the timeline




Girgarre is a small agricultural community of 190 people, located in northern Victoria, part of the Campaspe Shire and Goulburn Valley irrigation region.


The township evolved after it was subdivided for closer and soldier settlement in the early 1900s. In the main, Gigarre was settled by returning World War I soldiers.

Although only a small township, the butter factory branched into exotic cheese making in 1950. Girgarre cheeses included gorgonzola and romano, as well as standard cheddars. The iconic Cheese Factory was eventually taken over by the Heinz Company.


Developed as an agricultural service centre throughout the 1950s and 60s, Girgarre is recognised in the district for its long history of dairy farming during this time.

Within the last decade, the local Heinz tomato processing factory closed in 2012, putting nearly 150 employees out of work. Many producers ceased growing tomatoes and some turned to corn growing. The Girgarre development group secured a transfer of some land from the Heinz company for the community. 

The annual January Moo-sic Muster has grown from humble beginnings over 10 years ago to an iconic event on the Victorian acoustic music calendar. The muster was inspired by regular Jigarre Jammin’ sessions that have also put the town back on the map.


A monthly Farmers Produce and Craft Market was introduced, flourishing from six stalls to an impressive 150 and helped the community raise hundreds of thousands of dollars for the upkeep of its key facilities.

In1917 a railway line was opened connecting Girgarre to Rushworth to enable the marketing of fresh produce ~ a fortunate result of strong advocacy ~ an attribute that survives within the township today.


The following year a school was opened and a timbermill was established at the railway station to handle timber cleared from farms. In 1921 a small butter factory was built by the Kyabram Butter Factory Co Ltd.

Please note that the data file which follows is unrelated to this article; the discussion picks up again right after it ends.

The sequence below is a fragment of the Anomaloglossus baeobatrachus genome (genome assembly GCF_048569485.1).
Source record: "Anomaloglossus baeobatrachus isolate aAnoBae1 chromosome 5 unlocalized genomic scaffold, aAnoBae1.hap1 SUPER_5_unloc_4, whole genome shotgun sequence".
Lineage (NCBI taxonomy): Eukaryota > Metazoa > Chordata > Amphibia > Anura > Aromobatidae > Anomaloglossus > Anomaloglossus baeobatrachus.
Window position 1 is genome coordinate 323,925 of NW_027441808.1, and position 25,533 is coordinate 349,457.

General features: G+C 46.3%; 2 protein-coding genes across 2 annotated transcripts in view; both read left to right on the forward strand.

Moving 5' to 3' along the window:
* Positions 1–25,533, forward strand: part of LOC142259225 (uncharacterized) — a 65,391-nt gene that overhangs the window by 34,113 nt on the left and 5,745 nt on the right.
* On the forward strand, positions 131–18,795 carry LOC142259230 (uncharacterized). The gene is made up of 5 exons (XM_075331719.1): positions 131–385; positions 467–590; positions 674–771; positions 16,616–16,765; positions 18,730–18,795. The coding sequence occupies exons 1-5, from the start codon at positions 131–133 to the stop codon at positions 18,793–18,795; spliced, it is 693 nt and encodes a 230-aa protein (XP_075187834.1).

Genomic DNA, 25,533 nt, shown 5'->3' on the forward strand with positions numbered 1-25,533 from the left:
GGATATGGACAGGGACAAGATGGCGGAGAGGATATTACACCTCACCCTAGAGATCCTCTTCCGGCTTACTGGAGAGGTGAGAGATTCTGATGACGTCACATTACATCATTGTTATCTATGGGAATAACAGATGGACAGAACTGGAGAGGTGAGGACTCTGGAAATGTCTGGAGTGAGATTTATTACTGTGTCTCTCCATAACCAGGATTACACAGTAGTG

This once thriving town then faced its fair share of challenges ~ drought, falling milk prices and the closure of factories, leaving Girgarre with limited amenities and half its population.

The supermarket, the butcher, the hairdresser and the corner shop had gone and the town had lived up to the Indigenous origin of its name ~ things had turned 'sour'.

The Girgarre factory remains as an historical marker in the township.  The Memorial Hall has also been restored by the community and is another vital marker and principal meeting place.

While other townships have come and gone and with every reason to lose hope, Girgarre has pulled through owing to the strength of a cohesive community that has strived to keep their small town alive through creative initiatives.

These brave and successful steps have paved the way for exciting new projects, with the town recently winning one of six Arts Victoria grants as part of the Small Towns Transformation Initiative.


A key element of the project is the Gargarro Gardens ~ once complete, the gardens will be a world class botanical installation featuring a soundshell amphitheatre for the staging of musical and artistic events. 


These campaigns will establish a lasting legacy for Girgarre ~ a small town with a big spirit...


The Girgarre Living History project is an ongoing initiative to record and celebrate Girgarre's 'family tree' and significant town milestones...